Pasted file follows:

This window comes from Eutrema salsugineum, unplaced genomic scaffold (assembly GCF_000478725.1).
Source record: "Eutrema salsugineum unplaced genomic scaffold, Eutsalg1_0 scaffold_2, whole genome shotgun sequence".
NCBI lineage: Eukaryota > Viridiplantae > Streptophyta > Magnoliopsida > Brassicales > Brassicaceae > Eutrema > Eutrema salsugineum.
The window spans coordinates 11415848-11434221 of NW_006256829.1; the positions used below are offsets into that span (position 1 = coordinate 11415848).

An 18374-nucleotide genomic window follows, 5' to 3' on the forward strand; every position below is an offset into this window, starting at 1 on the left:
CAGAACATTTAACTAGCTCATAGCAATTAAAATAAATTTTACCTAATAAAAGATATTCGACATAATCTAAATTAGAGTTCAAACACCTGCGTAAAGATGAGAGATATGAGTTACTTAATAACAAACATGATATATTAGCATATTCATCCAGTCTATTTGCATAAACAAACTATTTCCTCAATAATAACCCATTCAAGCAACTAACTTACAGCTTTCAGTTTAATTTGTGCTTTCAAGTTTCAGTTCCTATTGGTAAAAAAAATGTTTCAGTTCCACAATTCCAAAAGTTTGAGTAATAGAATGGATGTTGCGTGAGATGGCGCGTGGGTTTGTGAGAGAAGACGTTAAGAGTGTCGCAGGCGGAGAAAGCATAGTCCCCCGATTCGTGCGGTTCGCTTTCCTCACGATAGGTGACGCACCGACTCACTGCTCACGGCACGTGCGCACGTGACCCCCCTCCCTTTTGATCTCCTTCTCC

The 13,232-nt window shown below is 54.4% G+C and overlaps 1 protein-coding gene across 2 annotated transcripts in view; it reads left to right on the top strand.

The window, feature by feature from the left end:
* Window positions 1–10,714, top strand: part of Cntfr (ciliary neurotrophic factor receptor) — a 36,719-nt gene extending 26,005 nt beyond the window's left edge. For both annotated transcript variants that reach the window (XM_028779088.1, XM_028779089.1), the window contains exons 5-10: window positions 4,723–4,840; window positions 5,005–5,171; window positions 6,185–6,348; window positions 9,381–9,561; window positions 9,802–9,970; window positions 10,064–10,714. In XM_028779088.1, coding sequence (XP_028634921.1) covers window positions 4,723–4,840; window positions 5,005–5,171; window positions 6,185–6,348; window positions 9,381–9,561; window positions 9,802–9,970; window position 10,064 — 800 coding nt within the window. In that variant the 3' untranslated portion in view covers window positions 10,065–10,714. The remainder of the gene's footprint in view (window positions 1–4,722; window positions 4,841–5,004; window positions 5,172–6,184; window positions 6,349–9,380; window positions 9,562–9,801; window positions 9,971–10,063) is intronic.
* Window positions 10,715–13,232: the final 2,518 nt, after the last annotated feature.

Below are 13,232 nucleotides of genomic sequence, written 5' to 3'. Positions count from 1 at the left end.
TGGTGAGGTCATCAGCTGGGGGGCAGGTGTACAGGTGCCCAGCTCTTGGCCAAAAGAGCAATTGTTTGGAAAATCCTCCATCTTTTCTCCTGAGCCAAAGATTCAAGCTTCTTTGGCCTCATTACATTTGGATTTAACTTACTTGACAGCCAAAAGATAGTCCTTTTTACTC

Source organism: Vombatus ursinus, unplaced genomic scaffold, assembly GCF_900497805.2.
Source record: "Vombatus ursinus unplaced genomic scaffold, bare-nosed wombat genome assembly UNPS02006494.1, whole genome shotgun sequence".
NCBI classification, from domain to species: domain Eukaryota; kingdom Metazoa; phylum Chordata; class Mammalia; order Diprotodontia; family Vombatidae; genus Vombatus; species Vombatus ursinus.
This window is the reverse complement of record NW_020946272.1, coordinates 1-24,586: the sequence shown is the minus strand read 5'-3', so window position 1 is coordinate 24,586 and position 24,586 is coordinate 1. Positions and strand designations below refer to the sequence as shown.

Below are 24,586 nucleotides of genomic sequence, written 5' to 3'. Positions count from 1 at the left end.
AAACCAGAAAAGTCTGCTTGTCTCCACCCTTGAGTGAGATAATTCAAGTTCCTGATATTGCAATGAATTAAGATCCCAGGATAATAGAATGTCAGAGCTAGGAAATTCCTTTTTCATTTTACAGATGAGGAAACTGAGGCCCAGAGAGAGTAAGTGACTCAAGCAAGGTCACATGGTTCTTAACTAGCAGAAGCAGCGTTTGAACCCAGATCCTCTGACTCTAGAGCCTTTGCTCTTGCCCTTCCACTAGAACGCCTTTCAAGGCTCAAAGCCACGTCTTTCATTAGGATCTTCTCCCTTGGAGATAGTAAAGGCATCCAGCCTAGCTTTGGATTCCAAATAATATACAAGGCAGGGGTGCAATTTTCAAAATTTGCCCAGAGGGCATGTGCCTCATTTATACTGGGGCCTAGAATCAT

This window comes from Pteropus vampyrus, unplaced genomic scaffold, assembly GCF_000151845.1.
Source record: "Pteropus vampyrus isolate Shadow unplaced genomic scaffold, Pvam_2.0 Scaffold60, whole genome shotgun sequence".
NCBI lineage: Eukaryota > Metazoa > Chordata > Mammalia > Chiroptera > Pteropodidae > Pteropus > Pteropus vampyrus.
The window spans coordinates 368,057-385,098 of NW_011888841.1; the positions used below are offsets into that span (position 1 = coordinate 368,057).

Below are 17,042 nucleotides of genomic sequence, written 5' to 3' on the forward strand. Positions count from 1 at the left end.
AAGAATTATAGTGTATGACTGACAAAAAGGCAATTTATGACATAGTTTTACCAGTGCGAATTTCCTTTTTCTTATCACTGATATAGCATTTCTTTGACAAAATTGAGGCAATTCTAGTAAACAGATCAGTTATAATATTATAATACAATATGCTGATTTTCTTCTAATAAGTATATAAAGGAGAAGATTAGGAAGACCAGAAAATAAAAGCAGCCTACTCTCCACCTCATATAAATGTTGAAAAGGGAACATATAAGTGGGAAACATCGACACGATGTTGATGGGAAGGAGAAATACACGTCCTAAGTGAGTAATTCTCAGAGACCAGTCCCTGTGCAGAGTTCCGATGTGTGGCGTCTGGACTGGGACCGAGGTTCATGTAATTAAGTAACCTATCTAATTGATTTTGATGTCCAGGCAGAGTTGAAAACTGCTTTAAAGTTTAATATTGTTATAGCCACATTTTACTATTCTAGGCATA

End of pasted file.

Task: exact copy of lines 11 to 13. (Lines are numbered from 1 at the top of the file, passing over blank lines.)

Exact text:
Below are 13,232 nucleotides of genomic sequence, written 5' to 3'. Positions count from 1 at the left end.
TGGTGAGGTCATCAGCTGGGGGGCAGGTGTACAGGTGCCCAGCTCTTGGCCAAAAGAGCAATTGTTTGGAAAATCCTCCATCTTTTCTCCTGAGCCAAAGATTCAAGCTTCTTTGGCCTCATTACATTTGGATTTAACTTACTTGACAGCCAAAAGATAGTCCTTTTTACTC

Source organism: Vombatus ursinus, unplaced genomic scaffold, assembly GCF_900497805.2.